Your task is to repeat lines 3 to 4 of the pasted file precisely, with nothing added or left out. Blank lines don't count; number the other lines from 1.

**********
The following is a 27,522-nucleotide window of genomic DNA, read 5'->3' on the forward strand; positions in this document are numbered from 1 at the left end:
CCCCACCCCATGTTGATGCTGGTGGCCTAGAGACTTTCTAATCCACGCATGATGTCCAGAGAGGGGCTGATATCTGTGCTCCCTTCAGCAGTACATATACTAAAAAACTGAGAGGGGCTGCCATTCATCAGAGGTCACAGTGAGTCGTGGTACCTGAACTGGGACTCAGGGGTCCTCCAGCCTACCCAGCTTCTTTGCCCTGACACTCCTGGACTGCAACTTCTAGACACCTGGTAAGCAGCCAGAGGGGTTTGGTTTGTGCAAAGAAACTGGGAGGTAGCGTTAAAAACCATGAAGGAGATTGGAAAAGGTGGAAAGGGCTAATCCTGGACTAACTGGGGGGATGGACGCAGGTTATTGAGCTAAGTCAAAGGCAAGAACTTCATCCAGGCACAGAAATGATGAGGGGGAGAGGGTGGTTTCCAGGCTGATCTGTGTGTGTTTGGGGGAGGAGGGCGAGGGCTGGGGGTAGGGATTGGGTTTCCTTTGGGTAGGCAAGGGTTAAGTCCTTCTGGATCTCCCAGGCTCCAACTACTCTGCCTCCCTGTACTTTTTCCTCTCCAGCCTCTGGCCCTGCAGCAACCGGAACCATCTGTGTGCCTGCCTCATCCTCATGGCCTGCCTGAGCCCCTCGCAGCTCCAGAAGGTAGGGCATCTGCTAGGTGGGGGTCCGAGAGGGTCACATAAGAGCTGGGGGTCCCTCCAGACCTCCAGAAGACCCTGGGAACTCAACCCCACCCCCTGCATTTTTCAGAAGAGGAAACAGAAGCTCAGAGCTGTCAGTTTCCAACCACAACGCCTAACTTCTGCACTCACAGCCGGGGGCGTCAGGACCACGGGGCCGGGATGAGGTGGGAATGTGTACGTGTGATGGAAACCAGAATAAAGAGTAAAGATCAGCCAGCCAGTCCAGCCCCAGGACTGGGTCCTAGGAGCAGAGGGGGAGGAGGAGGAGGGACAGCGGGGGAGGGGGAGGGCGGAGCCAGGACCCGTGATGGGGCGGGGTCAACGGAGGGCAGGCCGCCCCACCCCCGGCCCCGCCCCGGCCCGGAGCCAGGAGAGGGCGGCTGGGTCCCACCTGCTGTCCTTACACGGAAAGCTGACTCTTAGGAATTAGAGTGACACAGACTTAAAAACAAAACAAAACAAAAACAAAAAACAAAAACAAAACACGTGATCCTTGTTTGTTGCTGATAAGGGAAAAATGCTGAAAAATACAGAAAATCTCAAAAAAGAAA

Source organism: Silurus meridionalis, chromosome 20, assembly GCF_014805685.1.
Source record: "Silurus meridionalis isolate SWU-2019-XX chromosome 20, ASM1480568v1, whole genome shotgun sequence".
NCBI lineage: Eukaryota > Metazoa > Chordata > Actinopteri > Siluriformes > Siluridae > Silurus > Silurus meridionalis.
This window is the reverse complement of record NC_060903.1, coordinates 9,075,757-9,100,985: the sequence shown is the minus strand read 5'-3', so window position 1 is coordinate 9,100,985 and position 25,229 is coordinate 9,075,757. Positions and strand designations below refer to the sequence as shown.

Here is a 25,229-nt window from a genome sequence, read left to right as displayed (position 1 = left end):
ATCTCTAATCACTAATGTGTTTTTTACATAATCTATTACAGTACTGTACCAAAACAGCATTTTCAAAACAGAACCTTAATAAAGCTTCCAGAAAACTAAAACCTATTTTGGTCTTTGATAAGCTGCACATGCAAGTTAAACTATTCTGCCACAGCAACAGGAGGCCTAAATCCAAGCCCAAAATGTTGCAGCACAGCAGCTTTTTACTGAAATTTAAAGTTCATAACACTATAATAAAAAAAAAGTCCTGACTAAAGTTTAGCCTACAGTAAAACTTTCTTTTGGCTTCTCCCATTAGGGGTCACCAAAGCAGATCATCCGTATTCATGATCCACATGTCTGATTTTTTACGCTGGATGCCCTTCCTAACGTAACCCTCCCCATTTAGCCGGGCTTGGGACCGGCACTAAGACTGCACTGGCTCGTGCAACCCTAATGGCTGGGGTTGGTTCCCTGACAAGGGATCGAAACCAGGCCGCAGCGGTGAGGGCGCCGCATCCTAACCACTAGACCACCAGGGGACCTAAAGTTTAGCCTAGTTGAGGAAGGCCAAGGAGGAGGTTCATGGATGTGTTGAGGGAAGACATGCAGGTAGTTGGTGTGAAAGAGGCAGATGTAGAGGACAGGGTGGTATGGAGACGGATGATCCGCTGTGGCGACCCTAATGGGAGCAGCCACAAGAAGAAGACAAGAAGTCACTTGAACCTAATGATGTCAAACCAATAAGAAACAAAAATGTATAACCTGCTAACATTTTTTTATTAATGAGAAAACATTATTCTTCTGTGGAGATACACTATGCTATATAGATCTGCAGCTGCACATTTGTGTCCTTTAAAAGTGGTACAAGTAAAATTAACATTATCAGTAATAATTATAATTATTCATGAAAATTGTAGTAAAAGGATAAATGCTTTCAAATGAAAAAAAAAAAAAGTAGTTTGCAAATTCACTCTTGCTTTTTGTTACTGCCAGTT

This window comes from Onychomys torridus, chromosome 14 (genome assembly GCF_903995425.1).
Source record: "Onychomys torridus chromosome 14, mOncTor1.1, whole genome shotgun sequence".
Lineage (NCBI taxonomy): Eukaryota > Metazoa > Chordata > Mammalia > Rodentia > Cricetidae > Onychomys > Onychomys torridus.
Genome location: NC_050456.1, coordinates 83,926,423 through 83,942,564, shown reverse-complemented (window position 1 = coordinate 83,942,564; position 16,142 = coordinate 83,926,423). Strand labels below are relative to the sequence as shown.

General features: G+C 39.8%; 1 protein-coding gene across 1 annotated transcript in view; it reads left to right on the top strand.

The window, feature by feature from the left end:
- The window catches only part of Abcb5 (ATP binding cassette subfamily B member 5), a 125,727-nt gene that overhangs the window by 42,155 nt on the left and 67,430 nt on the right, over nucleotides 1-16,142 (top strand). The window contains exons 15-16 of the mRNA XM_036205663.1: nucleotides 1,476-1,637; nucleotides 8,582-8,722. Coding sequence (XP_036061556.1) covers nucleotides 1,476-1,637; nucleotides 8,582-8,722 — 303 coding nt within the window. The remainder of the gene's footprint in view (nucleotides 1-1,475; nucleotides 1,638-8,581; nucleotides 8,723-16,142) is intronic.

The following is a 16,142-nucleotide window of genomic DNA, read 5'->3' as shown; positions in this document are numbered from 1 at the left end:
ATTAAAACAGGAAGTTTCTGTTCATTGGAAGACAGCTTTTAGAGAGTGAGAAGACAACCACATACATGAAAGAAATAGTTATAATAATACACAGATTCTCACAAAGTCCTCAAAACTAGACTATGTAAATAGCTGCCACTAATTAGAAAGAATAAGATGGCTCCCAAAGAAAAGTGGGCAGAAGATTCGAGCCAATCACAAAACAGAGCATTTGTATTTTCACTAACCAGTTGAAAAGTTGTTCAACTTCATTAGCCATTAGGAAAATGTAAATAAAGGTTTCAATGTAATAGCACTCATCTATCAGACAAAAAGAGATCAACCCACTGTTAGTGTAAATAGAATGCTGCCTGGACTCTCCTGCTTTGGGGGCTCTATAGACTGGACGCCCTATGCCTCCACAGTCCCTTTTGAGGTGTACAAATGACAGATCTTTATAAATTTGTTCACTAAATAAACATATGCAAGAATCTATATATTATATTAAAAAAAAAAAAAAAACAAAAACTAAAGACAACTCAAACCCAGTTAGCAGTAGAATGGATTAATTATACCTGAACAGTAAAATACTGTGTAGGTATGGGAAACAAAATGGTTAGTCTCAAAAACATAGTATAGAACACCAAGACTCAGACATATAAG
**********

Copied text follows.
Source organism: Silurus meridionalis, chromosome 20, assembly GCF_014805685.1.
Source record: "Silurus meridionalis isolate SWU-2019-XX chromosome 20, ASM1480568v1, whole genome shotgun sequence".